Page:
The party’s chances of retaining control of the House may be bleak.

Biden has traveled more since last fall, promoting a $1 trillion public works package that became law in November, which includes competitive field visits in Minnesota, Virginia, Wisconsin, Michigan and New Hampshire. During Democratic Rep. Cindy Axne’s visit to the Iowa swing district, the president declared, “My name is Joe Biden. I work for Congress Mahila Xne.

Bernie Sanders, the 80-year-old Vermont senator who was to be the final challenger in 2020, has decided that Biden should not seek re-election. It has revived questions about whether the 79-year-old Biden may choose not to run – speculation that remains despite the White House’s political campaign gearing up for a truce between and beyond.

The more immediate question of Biden’s midterm appeal could be even more complicated. He campaigned for Democrat Terry McAuliffe in Virginia last November, after easily winning the state in 2020. McAuliffe lost by 2 percentage points.A potentially bad omen for the 16 governorships Democrats are defending this fall.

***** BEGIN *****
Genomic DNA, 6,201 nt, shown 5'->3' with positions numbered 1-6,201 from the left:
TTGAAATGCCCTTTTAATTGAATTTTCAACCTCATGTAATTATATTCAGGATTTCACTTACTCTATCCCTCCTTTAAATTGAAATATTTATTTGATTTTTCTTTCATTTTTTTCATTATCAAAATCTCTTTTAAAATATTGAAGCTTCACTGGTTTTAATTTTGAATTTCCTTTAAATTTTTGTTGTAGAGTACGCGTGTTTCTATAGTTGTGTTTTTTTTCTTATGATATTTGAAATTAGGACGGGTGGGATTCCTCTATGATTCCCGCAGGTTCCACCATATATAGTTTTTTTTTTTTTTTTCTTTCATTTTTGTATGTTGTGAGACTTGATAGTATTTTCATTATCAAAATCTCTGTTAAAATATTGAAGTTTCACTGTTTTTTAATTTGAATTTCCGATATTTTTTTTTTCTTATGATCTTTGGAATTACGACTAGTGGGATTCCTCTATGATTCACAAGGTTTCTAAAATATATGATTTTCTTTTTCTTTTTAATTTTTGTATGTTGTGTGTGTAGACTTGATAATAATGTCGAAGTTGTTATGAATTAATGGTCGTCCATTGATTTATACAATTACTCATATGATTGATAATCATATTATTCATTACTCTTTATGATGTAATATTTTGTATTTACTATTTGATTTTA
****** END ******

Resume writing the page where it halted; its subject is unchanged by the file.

“We know there are going to be national headwinds, there always are,” Stacey AbramsThe Democratic nominee for governor in Georgia recently said. But he insisted he would be happy to campaign with Biden or top members of his administration.

But Democrat Beto O’Rourke“I’m not interested in any national politician — anyone outside Texas — coming to this state to help decide the outcome of this race,” he told reporters, running for governor in Texas.

Biden’s overall approval rating hits a new low up 39% last month. Even in his own party, only 33% of respondents said the country was moving in the right direction, up from 49% in April. The presidential approval rating among Democrats stood at 73%, falling sharply from last year.